The parable of the Prodigal Son has a similar meaning. The father allows the younger son his freedom as he heads off into the world to seek his destiny. The son discovers the harshness of the world: good company can be bought as long as the money lasts, but the selfishness of men will guarantee a day of reckoning — the famine of the parable. The son has no alternative but abject return, hoping only for employment.      

But the father sees him a long way off, which suggests he has never stopped scanning the horizon. Then he does not wait for the son to take those last steps of submission, but runs to him, and gathers him in an embrace that ignores his filthy condition. The older son of the parable, who is angry at the father’s reception of the prodigal, is brother also to those who complain about equal pay to the latecomers in the vineyard; he has never left home, and so has never suffered – and so has not experienced the full depth of the Father’s love. He is also therefore the successful individual who resents any show of concern for the lost individual – the personification of the man who has ‘made it’ and who cannot find compassion for those who have not.


In the younger son also we can find the passionate liberal who resents authority and emphasises the need for personal freedom. The father does not stand in his way, thus accepting the son’s freedom. When the resources funding this freedom have been exhausted, the father is still there, waiting. The son has realised that freedom cannot be an end in itself.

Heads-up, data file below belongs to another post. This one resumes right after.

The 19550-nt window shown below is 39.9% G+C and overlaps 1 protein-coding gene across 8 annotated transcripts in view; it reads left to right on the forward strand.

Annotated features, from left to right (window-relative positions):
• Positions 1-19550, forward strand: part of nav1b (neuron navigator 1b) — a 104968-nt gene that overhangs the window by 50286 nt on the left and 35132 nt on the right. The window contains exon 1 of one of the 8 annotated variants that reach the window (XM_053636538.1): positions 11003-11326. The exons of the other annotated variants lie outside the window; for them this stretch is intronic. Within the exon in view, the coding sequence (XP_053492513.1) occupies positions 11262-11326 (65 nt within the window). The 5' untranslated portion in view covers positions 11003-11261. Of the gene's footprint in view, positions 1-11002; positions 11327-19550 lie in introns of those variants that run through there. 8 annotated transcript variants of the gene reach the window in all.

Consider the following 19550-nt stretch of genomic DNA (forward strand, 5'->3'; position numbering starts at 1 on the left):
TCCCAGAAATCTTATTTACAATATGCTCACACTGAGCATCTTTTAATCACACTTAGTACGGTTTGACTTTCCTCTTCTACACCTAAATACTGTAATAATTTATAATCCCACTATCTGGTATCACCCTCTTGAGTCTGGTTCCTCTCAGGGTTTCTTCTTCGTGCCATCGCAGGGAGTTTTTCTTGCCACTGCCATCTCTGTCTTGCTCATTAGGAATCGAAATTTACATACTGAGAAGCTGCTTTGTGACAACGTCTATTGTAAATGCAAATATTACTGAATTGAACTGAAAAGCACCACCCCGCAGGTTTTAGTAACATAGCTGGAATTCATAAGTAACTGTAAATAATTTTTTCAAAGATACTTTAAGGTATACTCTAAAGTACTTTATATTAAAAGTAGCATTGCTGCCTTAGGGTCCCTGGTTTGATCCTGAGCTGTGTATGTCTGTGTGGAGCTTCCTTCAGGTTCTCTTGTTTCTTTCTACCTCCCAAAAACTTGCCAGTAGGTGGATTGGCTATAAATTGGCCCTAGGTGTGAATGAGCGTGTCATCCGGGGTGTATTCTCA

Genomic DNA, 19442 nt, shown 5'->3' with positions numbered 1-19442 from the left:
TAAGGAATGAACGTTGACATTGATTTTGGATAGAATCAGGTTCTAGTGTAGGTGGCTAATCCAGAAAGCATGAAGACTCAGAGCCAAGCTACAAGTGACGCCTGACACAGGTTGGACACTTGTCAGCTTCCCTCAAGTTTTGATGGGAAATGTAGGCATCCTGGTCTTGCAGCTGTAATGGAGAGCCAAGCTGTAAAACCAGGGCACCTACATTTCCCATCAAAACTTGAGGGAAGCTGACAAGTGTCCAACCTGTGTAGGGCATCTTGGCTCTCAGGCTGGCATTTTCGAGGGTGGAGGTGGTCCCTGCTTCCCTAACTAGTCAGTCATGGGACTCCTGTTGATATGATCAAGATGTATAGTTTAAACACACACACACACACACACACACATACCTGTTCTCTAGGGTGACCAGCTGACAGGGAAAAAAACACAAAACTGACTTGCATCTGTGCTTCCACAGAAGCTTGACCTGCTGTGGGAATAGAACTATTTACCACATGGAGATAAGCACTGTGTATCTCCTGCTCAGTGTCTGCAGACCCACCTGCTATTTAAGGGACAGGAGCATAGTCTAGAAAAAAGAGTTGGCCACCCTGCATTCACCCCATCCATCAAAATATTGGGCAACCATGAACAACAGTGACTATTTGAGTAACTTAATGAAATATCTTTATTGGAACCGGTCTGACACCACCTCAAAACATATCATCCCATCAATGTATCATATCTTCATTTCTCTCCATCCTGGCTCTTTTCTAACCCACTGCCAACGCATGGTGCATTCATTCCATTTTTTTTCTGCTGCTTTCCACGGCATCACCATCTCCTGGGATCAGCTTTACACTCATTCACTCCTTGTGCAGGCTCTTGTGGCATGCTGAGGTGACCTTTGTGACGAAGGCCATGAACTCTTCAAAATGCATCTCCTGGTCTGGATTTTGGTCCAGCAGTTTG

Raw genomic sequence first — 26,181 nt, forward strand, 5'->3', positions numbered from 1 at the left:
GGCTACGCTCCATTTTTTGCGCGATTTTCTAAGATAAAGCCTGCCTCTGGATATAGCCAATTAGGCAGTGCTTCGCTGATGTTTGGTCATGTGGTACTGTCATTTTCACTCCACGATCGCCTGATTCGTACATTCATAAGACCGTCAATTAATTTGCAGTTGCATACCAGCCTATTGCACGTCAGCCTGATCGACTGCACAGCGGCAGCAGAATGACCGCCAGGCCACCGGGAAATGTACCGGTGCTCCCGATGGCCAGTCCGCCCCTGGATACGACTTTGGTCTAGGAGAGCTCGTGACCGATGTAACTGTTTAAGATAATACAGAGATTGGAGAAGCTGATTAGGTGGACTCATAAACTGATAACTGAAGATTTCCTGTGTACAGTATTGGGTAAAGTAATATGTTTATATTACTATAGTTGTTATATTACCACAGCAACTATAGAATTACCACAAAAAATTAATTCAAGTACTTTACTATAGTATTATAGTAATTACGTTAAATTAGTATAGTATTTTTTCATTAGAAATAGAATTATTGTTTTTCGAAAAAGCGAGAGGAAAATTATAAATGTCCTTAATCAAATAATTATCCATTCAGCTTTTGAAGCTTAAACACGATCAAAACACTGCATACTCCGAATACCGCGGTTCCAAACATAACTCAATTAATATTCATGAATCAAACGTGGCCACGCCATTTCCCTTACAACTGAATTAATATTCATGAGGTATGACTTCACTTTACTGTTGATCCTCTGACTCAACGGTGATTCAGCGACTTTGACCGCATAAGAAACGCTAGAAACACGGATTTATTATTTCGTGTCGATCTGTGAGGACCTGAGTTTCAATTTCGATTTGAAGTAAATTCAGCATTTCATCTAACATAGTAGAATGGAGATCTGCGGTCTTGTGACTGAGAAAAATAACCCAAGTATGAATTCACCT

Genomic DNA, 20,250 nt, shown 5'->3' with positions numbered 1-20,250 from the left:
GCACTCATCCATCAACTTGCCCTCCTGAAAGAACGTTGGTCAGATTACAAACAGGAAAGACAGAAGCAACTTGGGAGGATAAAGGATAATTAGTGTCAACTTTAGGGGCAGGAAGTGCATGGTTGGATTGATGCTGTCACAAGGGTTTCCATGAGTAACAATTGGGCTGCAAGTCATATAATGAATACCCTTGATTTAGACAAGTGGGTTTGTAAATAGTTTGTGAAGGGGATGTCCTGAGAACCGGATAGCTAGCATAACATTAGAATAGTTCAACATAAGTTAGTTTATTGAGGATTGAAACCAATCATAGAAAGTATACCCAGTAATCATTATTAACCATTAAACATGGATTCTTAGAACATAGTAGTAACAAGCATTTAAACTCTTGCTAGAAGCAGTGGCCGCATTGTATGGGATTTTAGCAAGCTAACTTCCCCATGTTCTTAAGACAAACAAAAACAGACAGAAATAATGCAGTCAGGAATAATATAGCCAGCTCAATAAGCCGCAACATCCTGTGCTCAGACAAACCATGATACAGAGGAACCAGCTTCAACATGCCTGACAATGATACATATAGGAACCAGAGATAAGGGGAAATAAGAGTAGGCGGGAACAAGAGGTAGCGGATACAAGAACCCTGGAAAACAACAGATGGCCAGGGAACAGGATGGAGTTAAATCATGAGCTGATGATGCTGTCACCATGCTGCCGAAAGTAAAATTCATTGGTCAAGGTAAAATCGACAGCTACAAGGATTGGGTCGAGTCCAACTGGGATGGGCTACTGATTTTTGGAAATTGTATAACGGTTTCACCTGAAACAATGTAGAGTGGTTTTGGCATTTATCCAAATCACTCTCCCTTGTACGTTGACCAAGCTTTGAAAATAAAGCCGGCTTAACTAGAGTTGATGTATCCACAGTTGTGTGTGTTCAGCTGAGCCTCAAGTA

And isn’t this the essential truth of individual experience in our own time? When everyone insists upon his rights without considering his responsibilities, who is to secure those rights? A low-tax regime is desirable for those on the upward journey, but can it be reconciled with the low-crime society they also tend to demand? Here again the individual can be his own worst enemy. Those who take more than they give will destroy the world unless they are at least balanced by those who give more than they take. It is the latter life that Jesus honours, by living it to the last extremity.

Freedom is Sacred

So this gospel will never cease to be relevant to the problems of us humans. For all time it will address any society based upon the notion that people are unequal in dignity. It speaks to the individual heart, promoting self-sacrifice as well as reconciliation. It is therefore a living basis of local and global community, insisting upon the reality that we are all equal, and can never lose that equality in the sight of God. It says to us ‘Your freedom is sacred, but can you use it in imitation of the one who gives it to you, to secure the freedom of others?’ This question goes to the heart of our present predicament.

In the impossible journey of Christ we encounter a God passionately committed to the dignity of the individual. We also encounter an attempt to break the individual’s heart, challenging the selfishness that springs from individual self-absorption.

Community begins where one person’s compassion meets another’s need. True freedom is the freedom to love and to serve. When it is exercised in this way — in the way of the Father — the world can be changed. This is the mustard seed planted everywhere by the foot of the cross.